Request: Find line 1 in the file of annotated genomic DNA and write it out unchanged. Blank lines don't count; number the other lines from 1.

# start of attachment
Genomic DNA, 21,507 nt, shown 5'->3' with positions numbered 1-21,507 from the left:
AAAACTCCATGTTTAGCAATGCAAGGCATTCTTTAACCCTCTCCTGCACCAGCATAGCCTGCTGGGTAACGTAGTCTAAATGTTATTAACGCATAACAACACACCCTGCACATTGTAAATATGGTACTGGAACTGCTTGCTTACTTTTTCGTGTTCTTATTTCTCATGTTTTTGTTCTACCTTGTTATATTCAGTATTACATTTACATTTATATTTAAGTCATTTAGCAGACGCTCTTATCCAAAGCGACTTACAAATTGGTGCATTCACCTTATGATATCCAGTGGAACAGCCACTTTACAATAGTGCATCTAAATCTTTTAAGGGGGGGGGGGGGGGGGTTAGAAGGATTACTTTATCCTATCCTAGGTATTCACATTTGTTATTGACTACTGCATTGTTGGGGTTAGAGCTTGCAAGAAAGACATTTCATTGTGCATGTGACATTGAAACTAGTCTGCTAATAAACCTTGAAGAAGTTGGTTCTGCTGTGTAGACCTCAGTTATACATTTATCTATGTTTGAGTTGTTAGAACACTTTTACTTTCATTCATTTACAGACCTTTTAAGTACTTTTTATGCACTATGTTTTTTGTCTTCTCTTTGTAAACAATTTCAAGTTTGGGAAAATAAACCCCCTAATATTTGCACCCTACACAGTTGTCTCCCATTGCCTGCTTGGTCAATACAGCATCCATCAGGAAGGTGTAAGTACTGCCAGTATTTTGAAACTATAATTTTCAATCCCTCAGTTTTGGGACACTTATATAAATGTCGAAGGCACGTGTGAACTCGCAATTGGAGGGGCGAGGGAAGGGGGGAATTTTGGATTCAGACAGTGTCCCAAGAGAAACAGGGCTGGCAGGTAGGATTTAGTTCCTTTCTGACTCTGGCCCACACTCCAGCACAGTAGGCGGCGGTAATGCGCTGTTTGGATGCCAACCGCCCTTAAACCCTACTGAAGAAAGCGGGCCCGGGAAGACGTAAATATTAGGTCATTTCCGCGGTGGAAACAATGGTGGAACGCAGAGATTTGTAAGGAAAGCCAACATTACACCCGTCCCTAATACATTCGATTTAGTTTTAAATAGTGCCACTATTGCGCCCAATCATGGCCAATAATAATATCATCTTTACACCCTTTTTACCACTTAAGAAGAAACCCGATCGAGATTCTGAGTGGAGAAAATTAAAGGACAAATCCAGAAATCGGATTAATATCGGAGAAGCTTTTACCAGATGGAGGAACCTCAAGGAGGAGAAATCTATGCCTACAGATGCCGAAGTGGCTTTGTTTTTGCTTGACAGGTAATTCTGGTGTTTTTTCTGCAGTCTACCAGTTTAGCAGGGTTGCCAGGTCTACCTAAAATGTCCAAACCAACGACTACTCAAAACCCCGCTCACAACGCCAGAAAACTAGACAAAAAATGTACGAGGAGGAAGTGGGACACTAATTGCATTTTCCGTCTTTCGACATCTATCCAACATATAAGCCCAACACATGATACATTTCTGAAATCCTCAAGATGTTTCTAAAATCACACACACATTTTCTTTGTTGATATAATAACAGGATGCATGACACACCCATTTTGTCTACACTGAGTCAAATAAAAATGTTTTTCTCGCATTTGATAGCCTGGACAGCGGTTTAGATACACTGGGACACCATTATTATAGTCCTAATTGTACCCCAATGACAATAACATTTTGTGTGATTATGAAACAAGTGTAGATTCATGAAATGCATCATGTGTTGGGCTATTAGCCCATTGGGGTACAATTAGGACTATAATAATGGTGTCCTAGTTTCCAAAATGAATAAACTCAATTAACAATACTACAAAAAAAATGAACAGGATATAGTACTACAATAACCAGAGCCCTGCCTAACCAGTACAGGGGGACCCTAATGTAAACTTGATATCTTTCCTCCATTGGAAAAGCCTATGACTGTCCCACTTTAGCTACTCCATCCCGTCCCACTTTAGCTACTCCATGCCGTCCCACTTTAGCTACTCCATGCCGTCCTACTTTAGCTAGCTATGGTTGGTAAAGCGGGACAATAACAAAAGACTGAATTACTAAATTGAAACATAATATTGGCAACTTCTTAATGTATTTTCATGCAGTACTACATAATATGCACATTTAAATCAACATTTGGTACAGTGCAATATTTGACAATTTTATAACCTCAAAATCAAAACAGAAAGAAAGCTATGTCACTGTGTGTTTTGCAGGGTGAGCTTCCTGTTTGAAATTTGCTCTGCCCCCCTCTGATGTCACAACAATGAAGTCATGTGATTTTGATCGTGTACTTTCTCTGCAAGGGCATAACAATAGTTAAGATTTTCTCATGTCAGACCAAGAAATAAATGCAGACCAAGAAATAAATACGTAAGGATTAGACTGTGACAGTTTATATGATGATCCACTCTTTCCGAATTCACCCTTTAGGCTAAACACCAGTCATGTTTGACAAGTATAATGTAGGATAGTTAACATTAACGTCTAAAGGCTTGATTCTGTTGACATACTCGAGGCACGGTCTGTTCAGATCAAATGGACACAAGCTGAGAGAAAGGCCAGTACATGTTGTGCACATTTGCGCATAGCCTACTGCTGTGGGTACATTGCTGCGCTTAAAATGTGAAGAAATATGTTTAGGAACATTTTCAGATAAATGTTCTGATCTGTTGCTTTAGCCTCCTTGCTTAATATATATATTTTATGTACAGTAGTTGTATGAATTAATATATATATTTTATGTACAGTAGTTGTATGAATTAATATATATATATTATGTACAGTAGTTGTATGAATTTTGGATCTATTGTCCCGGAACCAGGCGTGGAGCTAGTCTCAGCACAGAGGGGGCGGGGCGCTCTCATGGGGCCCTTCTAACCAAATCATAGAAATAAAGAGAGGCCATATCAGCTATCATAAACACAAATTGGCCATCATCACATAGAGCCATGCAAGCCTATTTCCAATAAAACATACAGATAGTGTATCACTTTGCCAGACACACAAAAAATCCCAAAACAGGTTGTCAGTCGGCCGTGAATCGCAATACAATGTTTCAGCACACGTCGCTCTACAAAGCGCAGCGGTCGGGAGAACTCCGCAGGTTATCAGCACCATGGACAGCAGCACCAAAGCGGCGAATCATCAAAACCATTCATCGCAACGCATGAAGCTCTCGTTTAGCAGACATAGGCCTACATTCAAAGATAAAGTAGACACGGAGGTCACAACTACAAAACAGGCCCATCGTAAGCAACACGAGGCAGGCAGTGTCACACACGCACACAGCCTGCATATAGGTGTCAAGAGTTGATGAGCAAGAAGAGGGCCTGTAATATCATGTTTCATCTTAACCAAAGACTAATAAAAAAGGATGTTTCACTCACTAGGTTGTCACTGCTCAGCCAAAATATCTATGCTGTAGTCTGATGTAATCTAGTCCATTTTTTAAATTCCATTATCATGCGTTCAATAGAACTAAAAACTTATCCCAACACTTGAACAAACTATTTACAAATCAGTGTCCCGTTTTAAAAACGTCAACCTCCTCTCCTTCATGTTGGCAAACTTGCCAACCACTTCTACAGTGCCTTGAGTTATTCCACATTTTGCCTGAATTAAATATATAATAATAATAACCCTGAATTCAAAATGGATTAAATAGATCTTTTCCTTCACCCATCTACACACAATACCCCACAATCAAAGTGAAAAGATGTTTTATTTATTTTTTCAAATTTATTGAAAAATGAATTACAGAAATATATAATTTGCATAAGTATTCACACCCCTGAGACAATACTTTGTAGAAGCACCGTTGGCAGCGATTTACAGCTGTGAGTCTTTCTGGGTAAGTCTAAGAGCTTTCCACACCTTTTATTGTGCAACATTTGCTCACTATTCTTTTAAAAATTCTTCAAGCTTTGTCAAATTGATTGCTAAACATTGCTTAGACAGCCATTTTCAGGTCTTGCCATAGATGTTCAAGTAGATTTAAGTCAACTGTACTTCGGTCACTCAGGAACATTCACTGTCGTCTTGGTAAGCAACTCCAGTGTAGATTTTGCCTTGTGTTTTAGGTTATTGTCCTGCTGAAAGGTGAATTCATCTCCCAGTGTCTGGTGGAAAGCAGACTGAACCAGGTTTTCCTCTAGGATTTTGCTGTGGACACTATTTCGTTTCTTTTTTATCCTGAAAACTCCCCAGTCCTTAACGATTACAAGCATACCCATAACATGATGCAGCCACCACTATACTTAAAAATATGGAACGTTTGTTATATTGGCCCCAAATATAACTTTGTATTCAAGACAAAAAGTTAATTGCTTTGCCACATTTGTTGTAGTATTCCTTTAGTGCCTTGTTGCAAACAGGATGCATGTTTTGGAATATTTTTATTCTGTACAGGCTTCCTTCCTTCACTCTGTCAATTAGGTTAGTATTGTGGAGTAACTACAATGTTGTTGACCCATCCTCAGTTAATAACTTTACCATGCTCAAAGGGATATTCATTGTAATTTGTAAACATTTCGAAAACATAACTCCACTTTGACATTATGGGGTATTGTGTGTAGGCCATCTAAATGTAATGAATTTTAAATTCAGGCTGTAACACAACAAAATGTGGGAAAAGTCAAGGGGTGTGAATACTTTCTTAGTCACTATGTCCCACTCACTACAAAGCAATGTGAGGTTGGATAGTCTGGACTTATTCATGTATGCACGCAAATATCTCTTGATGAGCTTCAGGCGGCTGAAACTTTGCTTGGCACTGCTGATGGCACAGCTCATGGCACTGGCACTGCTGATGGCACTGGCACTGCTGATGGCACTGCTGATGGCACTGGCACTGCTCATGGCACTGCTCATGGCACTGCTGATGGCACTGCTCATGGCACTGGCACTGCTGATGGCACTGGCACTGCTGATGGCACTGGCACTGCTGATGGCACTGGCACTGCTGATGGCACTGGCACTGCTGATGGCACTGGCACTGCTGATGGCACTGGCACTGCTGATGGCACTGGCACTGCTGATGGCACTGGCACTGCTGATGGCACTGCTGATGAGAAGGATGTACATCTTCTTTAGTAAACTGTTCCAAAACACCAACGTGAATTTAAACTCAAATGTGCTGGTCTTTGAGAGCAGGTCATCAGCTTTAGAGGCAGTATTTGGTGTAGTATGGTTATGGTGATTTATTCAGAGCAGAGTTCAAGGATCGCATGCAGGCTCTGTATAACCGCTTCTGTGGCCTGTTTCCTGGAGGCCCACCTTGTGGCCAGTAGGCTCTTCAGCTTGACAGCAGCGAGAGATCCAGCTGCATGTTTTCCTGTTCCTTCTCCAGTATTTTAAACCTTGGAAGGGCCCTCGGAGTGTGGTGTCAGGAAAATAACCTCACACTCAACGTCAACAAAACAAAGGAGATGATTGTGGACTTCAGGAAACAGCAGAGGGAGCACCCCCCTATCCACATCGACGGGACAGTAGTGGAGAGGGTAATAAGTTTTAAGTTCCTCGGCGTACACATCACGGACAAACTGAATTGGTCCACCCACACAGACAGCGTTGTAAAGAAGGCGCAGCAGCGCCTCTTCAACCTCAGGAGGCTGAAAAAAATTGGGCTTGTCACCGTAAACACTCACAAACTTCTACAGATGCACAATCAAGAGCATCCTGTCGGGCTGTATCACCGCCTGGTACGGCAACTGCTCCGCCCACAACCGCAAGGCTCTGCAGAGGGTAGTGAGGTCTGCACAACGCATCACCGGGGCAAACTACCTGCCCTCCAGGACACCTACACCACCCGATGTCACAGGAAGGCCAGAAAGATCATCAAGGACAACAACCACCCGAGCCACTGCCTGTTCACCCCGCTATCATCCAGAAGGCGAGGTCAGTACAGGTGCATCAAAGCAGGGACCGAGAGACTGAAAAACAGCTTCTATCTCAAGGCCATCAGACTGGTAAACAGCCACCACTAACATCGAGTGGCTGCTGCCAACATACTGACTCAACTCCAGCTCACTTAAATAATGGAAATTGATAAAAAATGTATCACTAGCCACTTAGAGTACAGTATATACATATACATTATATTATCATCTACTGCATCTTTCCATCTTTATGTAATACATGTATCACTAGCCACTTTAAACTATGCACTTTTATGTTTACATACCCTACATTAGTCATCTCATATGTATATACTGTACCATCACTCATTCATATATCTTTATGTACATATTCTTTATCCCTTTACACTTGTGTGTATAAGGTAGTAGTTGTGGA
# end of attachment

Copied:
Genomic DNA, 21,507 nt, shown 5'->3' with positions numbered 1-21,507 from the left: